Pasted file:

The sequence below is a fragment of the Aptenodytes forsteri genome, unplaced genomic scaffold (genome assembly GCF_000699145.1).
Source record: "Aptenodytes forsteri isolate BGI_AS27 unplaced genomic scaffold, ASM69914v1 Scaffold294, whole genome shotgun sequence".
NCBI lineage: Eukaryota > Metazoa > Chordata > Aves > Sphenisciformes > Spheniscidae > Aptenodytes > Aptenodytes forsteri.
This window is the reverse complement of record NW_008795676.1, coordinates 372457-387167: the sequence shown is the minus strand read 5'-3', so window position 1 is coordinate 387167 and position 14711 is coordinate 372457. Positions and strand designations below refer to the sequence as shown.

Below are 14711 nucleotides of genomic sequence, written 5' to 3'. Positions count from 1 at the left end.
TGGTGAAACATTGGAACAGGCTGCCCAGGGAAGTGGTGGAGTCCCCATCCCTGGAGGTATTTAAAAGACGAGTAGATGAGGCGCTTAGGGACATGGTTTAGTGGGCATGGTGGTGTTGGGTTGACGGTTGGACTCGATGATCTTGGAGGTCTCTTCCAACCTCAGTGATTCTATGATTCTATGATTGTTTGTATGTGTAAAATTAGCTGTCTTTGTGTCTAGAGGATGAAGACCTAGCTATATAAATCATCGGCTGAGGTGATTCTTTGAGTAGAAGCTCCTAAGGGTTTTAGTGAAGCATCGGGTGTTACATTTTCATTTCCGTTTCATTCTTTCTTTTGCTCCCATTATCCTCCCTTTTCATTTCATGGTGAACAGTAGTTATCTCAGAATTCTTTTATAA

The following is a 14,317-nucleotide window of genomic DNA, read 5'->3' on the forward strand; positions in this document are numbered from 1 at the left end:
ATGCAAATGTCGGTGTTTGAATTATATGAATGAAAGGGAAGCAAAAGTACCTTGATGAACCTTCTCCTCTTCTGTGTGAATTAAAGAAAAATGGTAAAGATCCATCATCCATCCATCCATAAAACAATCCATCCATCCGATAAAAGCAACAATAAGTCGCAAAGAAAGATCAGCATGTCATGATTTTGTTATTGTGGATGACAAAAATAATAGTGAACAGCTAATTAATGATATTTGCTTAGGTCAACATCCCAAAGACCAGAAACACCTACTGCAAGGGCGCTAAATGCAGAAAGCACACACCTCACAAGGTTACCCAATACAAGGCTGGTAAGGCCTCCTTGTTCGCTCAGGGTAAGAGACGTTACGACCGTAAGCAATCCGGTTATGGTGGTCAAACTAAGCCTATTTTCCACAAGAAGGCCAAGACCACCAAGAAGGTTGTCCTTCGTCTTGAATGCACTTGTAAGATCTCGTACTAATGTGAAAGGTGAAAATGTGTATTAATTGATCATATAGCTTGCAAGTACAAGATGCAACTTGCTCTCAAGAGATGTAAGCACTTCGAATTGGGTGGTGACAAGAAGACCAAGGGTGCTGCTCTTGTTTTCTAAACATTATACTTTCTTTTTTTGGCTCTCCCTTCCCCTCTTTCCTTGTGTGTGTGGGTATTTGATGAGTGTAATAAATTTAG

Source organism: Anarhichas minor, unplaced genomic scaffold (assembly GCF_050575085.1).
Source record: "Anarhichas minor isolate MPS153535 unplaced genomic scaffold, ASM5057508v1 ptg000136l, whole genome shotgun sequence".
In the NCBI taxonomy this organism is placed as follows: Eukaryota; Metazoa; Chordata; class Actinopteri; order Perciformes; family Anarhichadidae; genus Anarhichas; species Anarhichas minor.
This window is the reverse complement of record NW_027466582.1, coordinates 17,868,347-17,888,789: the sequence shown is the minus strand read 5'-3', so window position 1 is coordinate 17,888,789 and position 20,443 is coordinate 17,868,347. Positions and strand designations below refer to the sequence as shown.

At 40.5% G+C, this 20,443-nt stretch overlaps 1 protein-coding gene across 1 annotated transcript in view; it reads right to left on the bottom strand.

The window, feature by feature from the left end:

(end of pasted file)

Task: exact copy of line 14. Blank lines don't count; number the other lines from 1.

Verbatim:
The window, feature by feature from the left end: